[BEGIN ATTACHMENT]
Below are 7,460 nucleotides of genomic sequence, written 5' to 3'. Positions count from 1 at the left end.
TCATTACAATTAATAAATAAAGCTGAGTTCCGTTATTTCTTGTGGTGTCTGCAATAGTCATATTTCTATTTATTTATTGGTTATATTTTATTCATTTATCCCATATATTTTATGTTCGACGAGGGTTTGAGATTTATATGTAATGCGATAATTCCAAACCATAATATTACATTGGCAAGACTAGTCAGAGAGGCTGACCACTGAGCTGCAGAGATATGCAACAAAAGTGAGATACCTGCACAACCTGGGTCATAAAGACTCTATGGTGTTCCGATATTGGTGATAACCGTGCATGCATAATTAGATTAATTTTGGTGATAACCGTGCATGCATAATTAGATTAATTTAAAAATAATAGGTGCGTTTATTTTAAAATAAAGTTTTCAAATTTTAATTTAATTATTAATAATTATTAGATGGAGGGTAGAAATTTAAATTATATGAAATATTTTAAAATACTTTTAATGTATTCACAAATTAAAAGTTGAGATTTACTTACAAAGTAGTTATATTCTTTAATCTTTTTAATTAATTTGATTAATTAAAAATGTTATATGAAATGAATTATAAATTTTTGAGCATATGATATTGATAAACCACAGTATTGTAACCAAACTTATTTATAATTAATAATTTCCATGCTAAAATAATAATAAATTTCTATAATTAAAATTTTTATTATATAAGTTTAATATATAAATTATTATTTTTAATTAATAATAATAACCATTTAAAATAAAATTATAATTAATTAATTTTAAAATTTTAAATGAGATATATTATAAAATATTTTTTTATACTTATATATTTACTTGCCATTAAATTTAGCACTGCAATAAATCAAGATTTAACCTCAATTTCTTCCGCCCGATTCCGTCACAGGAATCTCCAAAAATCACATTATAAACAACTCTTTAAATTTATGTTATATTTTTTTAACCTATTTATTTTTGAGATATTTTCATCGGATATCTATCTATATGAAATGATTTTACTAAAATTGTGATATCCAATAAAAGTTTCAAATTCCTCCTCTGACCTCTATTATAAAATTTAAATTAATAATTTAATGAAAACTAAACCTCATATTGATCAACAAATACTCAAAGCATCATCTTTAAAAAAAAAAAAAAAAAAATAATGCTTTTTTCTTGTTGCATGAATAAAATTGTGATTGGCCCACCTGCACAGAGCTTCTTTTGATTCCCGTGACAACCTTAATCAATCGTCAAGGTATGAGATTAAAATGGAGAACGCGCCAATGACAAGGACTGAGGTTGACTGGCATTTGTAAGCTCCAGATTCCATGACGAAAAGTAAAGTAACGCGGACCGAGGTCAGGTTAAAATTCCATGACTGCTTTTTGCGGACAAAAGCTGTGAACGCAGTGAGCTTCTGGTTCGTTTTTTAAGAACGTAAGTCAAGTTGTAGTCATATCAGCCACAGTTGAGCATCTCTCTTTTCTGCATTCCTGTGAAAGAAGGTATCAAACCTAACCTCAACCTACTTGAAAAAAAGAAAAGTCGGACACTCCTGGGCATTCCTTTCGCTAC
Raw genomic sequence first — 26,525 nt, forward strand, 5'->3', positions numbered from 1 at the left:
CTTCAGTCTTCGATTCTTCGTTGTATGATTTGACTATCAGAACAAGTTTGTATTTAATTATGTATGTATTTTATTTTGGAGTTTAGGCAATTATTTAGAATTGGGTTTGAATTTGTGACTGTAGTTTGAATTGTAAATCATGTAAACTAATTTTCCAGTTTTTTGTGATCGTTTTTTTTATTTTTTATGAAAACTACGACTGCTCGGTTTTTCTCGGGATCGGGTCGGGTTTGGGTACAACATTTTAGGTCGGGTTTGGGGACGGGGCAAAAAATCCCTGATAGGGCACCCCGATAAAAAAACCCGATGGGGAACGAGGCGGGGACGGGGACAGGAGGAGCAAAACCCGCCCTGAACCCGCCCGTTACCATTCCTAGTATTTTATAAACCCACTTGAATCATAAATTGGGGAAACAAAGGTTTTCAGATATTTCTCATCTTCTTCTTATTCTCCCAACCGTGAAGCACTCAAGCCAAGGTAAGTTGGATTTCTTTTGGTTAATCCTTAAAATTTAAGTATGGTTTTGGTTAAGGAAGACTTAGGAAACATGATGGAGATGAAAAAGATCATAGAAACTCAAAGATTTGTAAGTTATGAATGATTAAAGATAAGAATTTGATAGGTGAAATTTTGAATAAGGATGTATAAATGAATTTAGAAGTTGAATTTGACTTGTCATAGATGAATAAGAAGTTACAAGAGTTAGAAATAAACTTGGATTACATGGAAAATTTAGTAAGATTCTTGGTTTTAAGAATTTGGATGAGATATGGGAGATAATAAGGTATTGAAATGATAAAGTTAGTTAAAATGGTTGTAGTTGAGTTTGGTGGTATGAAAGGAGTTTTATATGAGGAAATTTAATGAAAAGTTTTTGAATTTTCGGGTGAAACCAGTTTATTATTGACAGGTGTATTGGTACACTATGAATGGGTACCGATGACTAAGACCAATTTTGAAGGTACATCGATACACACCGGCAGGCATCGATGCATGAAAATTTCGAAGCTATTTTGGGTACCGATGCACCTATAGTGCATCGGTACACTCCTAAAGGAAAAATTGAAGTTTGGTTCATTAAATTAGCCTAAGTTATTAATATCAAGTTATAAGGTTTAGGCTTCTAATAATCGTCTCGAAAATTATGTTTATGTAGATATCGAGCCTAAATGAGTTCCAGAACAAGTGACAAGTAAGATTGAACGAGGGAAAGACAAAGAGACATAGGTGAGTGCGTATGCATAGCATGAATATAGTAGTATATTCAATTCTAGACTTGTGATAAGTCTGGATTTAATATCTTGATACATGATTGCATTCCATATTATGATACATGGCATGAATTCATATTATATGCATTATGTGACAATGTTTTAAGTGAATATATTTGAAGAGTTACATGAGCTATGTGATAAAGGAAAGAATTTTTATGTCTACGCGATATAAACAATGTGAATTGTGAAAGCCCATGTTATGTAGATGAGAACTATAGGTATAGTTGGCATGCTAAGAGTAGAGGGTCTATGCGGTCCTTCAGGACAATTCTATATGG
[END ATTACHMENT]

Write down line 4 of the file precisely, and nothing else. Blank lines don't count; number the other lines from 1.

CTTCAGTCTTCGATTCTTCGTTGTATGATTTGACTATCAGAACAAGTTTGTATTTAATTATGTATGTATTTTATTTTGGAGTTTAGGCAATTATTTAGAATTGGGTTTGAATTTGTGACTGTAGTTTGAATTGTAAATCATGTAAACTAATTTTCCAGTTTTTTGTGATCGTTTTTTTTATTTTTTATGAAAACTACGACTGCTCGGTTTTTCTCGGGATCGGGTCGGGTTTGGGTACAACATTTTAGGTCGGGTTTGGGGACGGGGCAAAAAATCCCTGATAGGGCACCCCGATAAAAAAACCCGATGGGGAACGAGGCGGGGACGGGGACAGGAGGAGCAAAACCCGCCCTGAACCCGCCCGTTACCATTCCTAGTATTTTATAAACCCACTTGAATCATAAATTGGGGAAACAAAGGTTTTCAGATATTTCTCATCTTCTTCTTATTCTCCCAACCGTGAAGCACTCAAGCCAAGGTAAGTTGGATTTCTTTTGGTTAATCCTTAAAATTTAAGTATGGTTTTGGTTAAGGAAGACTTAGGAAACATGATGGAGATGAAAAAGATCATAGAAACTCAAAGATTTGTAAGTTATGAATGATTAAAGATAAGAATTTGATAGGTGAAATTTTGAATAAGGATGTATAAATGAATTTAGAAGTTGAATTTGACTTGTCATAGATGAATAAGAAGTTACAAGAGTTAGAAATAAACTTGGATTACATGGAAAATTTAGTAAGATTCTTGGTTTTAAGAATTTGGATGAGATATGGGAGATAATAAGGTATTGAAATGATAAAGTTAGTTAAAATGGTTGTAGTTGAGTTTGGTGGTATGAAAGGAGTTTTATATGAGGAAATTTAATGAAAAGTTTTTGAATTTTCGGGTGAAACCAGTTTATTATTGACAGGTGTATTGGTACACTATGAATGGGTACCGATGACTAAGACCAATTTTGAAGGTACATCGATACACACCGGCAGGCATCGATGCATGAAAATTTCGAAGCTATTTTGGGTACCGATGCACCTATAGTGCATCGGTACACTCCTAAAGGAAAAATTGAAGTTTGGTTCATTAAATTAGCCTAAGTTATTAATATCAAGTTATAAGGTTTAGGCTTCTAATAATCGTCTCGAAAATTATGTTTATGTAGATATCGAGCCTAAATGAGTTCCAGAACAAGTGACAAGTAAGATTGAACGAGGGAAAGACAAAGAGACATAGGTGAGTGCGTATGCATAGCATGAATATAGTAGTATATTCAATTCTAGACTTGTGATAAGTCTGGATTTAATATCTTGATACATGATTGCATTCCATATTATGATACATGGCATGAATTCATATTATATGCATTATGTGACAATGTTTTAAGTGAATATATTTGAAGAGTTACATGAGCTATGTGATAAAGGAAAGAATTTTTATGTCTACGCGATATAAACAATGTGAATTGTGAAAGCCCATGTTATGTAGATGAGAACTATAGGTATAGTTGGCATGCTAAGAGTAGAGGGTCTATGCGGTCCTTCAGGACAATTCTATATGG